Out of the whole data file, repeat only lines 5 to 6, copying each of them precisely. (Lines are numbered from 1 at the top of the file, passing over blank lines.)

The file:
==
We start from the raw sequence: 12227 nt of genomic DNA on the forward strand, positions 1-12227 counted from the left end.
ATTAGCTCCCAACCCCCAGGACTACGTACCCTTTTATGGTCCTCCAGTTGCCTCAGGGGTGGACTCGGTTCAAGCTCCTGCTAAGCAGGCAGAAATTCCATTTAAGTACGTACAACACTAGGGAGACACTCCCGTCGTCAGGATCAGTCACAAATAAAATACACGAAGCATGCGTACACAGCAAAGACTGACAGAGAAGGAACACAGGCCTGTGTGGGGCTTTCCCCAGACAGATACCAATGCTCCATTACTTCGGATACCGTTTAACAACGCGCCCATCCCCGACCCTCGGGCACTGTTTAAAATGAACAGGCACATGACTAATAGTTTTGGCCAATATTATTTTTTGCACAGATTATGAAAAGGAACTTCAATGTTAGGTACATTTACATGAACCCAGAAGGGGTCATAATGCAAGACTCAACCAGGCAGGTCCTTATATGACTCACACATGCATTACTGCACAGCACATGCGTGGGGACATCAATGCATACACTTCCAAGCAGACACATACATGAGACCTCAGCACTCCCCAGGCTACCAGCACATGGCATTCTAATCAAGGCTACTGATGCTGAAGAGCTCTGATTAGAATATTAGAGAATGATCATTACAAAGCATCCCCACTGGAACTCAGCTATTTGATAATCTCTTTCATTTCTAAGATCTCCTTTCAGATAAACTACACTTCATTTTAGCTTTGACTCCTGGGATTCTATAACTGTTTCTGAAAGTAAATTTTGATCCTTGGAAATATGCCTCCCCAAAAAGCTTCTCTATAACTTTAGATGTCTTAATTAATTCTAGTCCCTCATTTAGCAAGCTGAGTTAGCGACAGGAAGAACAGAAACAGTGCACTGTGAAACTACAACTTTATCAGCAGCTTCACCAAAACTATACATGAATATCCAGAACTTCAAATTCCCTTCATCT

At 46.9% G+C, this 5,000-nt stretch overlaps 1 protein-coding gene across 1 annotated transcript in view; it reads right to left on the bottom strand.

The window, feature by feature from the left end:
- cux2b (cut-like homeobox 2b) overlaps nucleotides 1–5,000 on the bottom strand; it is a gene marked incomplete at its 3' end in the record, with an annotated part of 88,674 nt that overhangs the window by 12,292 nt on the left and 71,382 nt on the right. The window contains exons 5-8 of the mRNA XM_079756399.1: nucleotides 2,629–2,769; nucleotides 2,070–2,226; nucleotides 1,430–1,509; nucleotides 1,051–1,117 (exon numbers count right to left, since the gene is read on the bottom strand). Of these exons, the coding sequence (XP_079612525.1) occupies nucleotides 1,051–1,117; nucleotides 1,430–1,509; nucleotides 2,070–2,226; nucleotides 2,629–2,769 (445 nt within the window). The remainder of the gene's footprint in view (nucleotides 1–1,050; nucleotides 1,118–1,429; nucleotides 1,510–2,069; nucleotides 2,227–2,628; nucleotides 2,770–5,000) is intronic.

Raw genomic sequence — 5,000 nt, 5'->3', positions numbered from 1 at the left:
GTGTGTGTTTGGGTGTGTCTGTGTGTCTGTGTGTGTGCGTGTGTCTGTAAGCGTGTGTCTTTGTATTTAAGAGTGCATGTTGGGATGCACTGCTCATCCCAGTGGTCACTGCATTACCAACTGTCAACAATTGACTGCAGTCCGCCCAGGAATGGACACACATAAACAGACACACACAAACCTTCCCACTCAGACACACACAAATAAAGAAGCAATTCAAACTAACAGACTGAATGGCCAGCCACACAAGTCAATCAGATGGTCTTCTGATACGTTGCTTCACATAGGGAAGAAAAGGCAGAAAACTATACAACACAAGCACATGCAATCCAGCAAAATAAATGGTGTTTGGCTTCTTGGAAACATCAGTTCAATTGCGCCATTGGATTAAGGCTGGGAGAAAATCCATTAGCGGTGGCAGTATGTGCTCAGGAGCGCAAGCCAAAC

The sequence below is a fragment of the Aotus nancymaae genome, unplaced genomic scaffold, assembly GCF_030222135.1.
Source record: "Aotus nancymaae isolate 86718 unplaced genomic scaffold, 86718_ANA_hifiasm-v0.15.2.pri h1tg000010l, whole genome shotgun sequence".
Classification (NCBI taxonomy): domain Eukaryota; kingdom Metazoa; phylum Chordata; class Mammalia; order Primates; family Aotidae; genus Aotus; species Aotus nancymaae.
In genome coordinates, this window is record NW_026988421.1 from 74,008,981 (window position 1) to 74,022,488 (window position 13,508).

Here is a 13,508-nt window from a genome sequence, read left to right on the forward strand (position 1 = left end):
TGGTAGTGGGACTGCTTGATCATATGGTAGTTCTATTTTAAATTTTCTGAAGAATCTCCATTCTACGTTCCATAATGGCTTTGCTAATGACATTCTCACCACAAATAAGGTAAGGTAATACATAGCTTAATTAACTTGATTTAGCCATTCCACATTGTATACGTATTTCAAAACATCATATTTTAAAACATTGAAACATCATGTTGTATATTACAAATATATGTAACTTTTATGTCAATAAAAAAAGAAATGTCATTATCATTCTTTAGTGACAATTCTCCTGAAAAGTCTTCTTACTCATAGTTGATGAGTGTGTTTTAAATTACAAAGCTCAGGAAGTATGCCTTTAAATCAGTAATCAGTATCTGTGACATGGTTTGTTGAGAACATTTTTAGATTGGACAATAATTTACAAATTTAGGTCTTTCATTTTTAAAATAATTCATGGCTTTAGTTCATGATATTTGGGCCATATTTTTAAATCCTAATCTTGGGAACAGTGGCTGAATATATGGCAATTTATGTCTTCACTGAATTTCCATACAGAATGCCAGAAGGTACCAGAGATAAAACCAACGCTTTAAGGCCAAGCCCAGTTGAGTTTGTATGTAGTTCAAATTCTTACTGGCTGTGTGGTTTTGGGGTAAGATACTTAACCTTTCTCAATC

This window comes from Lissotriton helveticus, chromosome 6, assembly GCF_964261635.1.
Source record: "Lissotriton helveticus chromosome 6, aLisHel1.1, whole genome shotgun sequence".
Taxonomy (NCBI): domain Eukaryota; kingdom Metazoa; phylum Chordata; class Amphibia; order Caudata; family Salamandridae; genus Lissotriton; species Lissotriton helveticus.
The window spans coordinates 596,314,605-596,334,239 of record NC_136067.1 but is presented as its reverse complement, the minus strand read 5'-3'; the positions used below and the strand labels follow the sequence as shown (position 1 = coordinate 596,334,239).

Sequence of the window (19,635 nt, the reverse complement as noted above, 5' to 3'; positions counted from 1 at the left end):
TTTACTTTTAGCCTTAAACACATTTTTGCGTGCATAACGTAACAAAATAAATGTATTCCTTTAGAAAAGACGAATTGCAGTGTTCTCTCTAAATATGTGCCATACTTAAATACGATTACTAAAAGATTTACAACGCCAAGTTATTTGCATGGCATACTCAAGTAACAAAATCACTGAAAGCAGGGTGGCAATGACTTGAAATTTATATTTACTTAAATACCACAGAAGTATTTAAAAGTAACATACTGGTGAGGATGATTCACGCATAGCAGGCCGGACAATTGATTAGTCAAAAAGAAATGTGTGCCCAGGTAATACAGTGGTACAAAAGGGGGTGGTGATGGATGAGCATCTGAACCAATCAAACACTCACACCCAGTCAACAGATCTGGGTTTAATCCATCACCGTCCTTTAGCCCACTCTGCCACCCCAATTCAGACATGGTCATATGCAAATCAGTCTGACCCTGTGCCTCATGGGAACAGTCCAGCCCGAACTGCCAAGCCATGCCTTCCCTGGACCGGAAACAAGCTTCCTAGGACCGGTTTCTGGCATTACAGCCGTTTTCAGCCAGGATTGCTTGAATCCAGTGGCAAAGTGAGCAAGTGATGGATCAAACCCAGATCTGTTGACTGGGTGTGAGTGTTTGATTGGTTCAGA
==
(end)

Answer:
- cux2b (cut-like homeobox 2b) overlaps nucleotides 1–5,000 on the bottom strand; it is a gene marked incomplete at its 3' end in the record, with an annotated part of 88,674 nt that overhangs the window by 12,292 nt on the left and 71,382 nt on the right. The window contains exons 5-8 of the mRNA XM_079756399.1: nucleotides 2,629–2,769; nucleotides 2,070–2,226; nucleotides 1,430–1,509; nucleotides 1,051–1,117 (exon numbers count right to left, since the gene is read on the bottom strand). Of these exons, the coding sequence (XP_079612525.1) occupies nucleotides 1,051–1,117; nucleotides 1,430–1,509; nucleotides 2,070–2,226; nucleotides 2,629–2,769 (445 nt within the window). The remainder of the gene's footprint in view (nucleotides 1–1,050; nucleotides 1,118–1,429; nucleotides 1,510–2,069; nucleotides 2,227–2,628; nucleotides 2,770–5,000) is intronic.

Raw genomic sequence — 5,000 nt, 5'->3', positions numbered from 1 at the left: